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Sample records for impairs later-life cortical

  1. Prenatal Exposure to Benzo(a)pyrene Impairs Later-Life Cortical Neuronal Function

    PubMed Central

    McCallister, Monique M.; Maguire, Mark; Ramesh, Aramandla; Aimin, Qiao; Liu, Sheng; Khoshbouei, Habibeh; Aschner, Michael; Ebner, Ford F.; Hood, Darryl B.

    2009-01-01

    Prenatal exposure to environmental contaminants, such as Benzo(a)pyrene [B(a)P] has been shown to impair brain development. The overarching hypothesis of our work is that glutamate receptor subunit expression is crucial for cortical evoked responses and that prenatal B(a)P exposure modulates the temporal developmental expression of glutamatergic receptor subunits in the somatosensory cortex. To characterize prenatal B(a)P exposure on the development of cortical function, pregnant Long Evans rats were exposed to low-level B(a)P (300μg/kg BW) by oral gavage on gestational days 14 to 17. At this exposure dose, there was no significant effect of B(a)P on 1) the number of pups born per litter, 2) the pre-weaning growth curves and 3) initial and final brain to body weight ratios. Control and B(a)P-exposed offspring were profiled for B(a)P metabolites in plasma and whole brain during the pre-weaning period. No detectable levels of metabolites were found in the control offspring. However, a time-dependent decrease in total metabolite concentration was observed in B(a)P-exposed offspring. On PND100-120, cerebrocortical mRNA expression was determined for the glutamatergic NMDA receptor subunit (NR2B) in control and B(a)P-exposed offspring. Neural activity was also recorded from neurons in primary somatic sensory (barrel) cortex. Semiquantitative PCR from B(a)P-exposed offspring revealed a significant 50% reduction in NR2B mRNA expression in B(a)P-exposed offspring relative to controls. Recordings from B(a)P-exposed offspring revealed that N-methyl-D-aspartate (NMDA) receptor -dependent neuronal activity in barrel cortex evoked by whisker stimulation was also significantly reduced (70%) as compared to controls. Analysis showed that the greatest deficit in cortical neuronal responses occurred in the shorter latency epochs from 5-20ms post-stimulus. The results suggest that in utero exposure to benzo(a)pyrene results in diminished mRNA expression of the NMDA NR2B receptor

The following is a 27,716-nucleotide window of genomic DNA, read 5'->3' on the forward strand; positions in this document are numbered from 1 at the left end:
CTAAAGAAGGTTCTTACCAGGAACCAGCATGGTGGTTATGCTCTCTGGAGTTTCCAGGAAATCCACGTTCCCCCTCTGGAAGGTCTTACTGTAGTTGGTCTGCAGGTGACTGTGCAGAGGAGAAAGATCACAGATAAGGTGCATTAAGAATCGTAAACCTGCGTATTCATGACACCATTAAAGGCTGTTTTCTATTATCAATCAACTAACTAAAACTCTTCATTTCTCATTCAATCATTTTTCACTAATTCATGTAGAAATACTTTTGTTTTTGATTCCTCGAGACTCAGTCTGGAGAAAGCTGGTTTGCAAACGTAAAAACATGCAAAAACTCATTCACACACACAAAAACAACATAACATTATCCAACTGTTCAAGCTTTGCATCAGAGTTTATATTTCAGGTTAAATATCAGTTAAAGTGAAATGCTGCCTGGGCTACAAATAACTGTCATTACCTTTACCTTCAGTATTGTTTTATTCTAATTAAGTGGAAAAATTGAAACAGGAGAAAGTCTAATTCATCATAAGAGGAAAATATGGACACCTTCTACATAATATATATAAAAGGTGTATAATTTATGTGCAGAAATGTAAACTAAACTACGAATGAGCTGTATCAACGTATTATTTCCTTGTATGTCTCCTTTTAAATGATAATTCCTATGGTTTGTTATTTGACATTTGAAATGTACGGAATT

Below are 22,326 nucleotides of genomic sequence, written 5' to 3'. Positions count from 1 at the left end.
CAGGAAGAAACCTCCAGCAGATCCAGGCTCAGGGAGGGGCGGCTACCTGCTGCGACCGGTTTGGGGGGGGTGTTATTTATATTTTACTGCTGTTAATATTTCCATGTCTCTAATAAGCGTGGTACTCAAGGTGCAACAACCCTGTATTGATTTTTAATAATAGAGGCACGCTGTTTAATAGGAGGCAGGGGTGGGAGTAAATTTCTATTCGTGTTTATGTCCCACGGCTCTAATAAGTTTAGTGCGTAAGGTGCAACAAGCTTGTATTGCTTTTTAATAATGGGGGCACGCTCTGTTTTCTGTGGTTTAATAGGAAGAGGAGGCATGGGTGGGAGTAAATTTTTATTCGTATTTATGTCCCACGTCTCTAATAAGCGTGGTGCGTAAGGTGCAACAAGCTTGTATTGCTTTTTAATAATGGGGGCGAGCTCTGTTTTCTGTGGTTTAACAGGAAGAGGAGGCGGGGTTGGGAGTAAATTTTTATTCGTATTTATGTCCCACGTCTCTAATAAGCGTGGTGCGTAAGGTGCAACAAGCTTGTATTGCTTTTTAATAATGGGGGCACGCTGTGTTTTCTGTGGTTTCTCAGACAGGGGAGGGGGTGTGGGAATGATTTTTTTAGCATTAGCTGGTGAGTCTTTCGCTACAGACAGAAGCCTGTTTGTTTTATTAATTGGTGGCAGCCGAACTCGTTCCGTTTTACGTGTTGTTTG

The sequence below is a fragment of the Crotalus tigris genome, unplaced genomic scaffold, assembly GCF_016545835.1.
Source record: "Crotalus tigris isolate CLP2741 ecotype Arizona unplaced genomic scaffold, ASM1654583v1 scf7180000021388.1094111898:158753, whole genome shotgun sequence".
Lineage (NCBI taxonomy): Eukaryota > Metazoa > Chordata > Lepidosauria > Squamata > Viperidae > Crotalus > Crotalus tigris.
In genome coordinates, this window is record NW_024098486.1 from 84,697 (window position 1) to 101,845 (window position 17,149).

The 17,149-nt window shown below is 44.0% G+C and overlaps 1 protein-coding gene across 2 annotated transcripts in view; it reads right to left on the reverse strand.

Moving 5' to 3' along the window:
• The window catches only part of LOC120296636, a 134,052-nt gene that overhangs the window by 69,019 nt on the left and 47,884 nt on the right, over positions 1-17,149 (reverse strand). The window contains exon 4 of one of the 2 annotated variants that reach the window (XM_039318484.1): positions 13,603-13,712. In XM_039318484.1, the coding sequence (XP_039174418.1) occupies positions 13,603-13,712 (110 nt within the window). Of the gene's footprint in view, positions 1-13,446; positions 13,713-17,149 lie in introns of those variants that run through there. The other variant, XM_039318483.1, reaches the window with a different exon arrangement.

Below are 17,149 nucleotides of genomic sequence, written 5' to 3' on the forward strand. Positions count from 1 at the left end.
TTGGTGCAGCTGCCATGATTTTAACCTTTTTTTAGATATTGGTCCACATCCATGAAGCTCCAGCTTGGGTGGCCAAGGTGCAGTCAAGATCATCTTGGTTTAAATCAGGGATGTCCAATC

2. Age of first exposure to football and later-life cognitive impairment in former NFL players

    PubMed Central

    Stamm, Julie M.; Bourlas, Alexandra P.; Baugh, Christine M.; Fritts, Nathan G.; Daneshvar, Daniel H.; Martin, Brett M.; McClean, Michael D.; Tripodis, Yorghos

    2015-01-01

    Objective: To determine the relationship between exposure to repeated head impacts through tackle football prior to age 12, during a key period of brain development, and later-life executive function, memory, and estimated verbal IQ. Methods: Forty-two former National Football League (NFL) players ages 40–69 from the Diagnosing and Evaluating Traumatic Encephalopathy using Clinical Tests (DETECT) study were matched by age and divided into 2 groups based on their age of first exposure (AFE) to tackle football: AFE <12 and AFE ≥12. Participants completed the Wisconsin Card Sort Test (WCST), Neuropsychological Assessment Battery List Learning test (NAB-LL), and Wide Range Achievement Test, 4th edition (WRAT-4) Reading subtest as part of a larger neuropsychological testing battery. Results: Former NFL players in the AFE <12 group performed significantly worse than the AFE ≥12 group on all measures of the WCST, NAB-LL, and WRAT-4 Reading tests after controlling for total number of years of football played and age at the time of evaluation, indicating executive dysfunction, memory impairment, and lower estimated verbal IQ. Conclusions: There is an association between participation in tackle football prior to age 12 and greater later-life cognitive impairment measured using objective neuropsychological tests. These findings suggest that incurring repeated head impacts during a critical neurodevelopmental period may increase the risk of later-life cognitive impairment. If replicated with larger samples and longitudinal designs, these findings may have implications for safety recommendations for youth sports. PMID:25632088

  3. Humor in Later Life.

    ERIC Educational Resources Information Center

    Frazier, Billie H.

    This document contains a brief bibliography of peer-reviewed literature, with abstracts, on humor in later life. It is one of 12 bibliographies on aging prepared by the National Agricultural Library for its "Pathfinders" series of publications. Topics covered by the other 11 bibliographies include aging parents, adult children, dementia and…

  4. Reflexive Planning for Later Life

    ERIC Educational Resources Information Center

    Denton, Margaret A.; Kemp, Candace L.; French, Susan; Gafni, Amiram; Joshi, Anju; Rosenthal, Carolyn J.; Davies, Sharon

    2004-01-01